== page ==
The importance of STEM-A for Turkey
Two days ago, the Turkish Business and Industry Association (TÜSİAD) held a conference about STEM-A education and what it means for Turkey. At the end of the report, they had some suggestions as well. The report was prepared in collaboration with PWC.
First of all, STEM is a curriculum based on the idea of educating students in four specific disciplines – science, technology, engineering and mathematics – in an interdisciplinary and applied approach. Rather than teach the four disciplines as separate and discrete subjects, STEM integrates them into a cohesive learning paradigm based on real-world applications. TÜSİAD adds an A for arts to the explanation.
Before sharing some findings about the report, let me quote former U.S. President Barack Obama about the subject: “Science is more than a school subject, or the periodic table, or the properties of waves. It is an approach to the world, a critical way to understand and explore and engage with the world, and then have the capacity to change that world.”
He also called for all young people to learn coding like a foreign language. There is a reason for that. Science, technology, engineering and mathematics are the main subjects that get you ahead in global competition among countries.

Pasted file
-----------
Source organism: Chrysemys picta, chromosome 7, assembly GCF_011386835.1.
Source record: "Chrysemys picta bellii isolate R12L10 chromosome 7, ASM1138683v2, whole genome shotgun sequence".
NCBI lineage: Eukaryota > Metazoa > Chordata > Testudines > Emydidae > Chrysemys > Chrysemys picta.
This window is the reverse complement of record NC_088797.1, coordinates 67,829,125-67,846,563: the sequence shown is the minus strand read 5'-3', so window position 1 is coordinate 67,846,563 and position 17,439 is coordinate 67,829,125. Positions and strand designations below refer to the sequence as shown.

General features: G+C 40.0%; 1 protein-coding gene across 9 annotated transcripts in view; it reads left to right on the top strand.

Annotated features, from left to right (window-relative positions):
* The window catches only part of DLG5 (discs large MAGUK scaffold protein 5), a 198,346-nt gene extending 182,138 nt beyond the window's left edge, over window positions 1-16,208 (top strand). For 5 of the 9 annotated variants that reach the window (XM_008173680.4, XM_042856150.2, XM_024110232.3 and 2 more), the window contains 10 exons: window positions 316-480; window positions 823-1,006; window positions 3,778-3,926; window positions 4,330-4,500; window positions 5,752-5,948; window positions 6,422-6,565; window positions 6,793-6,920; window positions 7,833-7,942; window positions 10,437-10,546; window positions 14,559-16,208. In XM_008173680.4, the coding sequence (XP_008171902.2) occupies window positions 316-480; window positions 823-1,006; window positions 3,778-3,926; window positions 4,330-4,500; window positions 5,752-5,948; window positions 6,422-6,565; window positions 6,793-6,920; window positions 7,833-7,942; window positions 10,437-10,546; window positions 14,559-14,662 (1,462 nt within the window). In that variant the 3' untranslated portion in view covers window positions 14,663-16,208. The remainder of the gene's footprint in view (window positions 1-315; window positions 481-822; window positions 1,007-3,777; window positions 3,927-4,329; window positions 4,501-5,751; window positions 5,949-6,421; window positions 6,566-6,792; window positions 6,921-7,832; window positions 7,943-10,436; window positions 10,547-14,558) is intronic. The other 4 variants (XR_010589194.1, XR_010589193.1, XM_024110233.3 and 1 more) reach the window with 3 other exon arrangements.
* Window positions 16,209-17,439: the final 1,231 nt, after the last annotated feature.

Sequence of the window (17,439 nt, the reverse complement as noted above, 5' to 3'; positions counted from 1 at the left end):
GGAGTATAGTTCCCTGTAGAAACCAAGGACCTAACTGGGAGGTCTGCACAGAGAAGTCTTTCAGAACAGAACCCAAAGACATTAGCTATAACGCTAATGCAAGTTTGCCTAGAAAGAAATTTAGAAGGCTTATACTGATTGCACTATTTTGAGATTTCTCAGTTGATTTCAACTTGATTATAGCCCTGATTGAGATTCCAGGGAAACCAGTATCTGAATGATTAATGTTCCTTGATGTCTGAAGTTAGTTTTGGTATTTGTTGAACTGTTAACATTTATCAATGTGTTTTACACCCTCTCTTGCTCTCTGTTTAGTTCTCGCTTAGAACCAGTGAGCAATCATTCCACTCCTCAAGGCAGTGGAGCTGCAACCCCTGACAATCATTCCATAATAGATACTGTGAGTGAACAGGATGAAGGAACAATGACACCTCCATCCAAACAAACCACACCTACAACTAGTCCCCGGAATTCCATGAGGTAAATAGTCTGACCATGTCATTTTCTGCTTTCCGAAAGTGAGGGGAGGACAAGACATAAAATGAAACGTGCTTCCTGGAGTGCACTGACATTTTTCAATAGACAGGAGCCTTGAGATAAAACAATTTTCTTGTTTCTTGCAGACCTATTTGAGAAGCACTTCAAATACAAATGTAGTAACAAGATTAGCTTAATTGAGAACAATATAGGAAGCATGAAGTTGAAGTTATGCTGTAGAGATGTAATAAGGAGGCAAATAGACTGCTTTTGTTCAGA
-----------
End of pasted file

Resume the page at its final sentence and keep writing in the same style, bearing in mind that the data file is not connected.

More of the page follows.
The Department of Education writes on its website that “All young people should be prepared to think deeply and to think well so that they have the chance to become the innovators, educators, researchers and leaders who can solve the most pressing challenges facing our nation and our world, both today and tomorrow. But, right now, not enough of our youth have access to quality STEM learning opportunities and too few students see these disciplines as springboards for their careers.”
TÜSİAD Chairman Erol Bilecik, who made the opening speech at the STEM Project conference, said the fourth industrial revolution was underway and its effects had changed how work was done in all sectors including finance, health and energy. Quoting a study by World Economic Forum, he said 41 percent of basic career skills in Turkey would change by 2020 when compared to 2015. “This is why there is need to introduce the STEM approach to all levels of education, starting from pre-school,” he said.
Turkey’s Zorlu Holding CEO, Omer Yüngül, said that in several universities in the U.S., law faculties were teaching students about the possible crimes robots may commit in the future. “Everyone is getting ready for the future. Those who stay indifferent to this change will be destroyed,” he said.
According to the report, Turkey will employ 34 million people by 2023, 3.5 million of which will be STEM-based employees. However there is a shortage of a million workers with STEM education right now in various fields.
If we don’t do something about this soon, we will be totally left behind. These days in terms of technology production, we are somewhere in the middle of the most technological list, but we will soon be relegated to the bottom half if we cannot educate enough people with STEM education.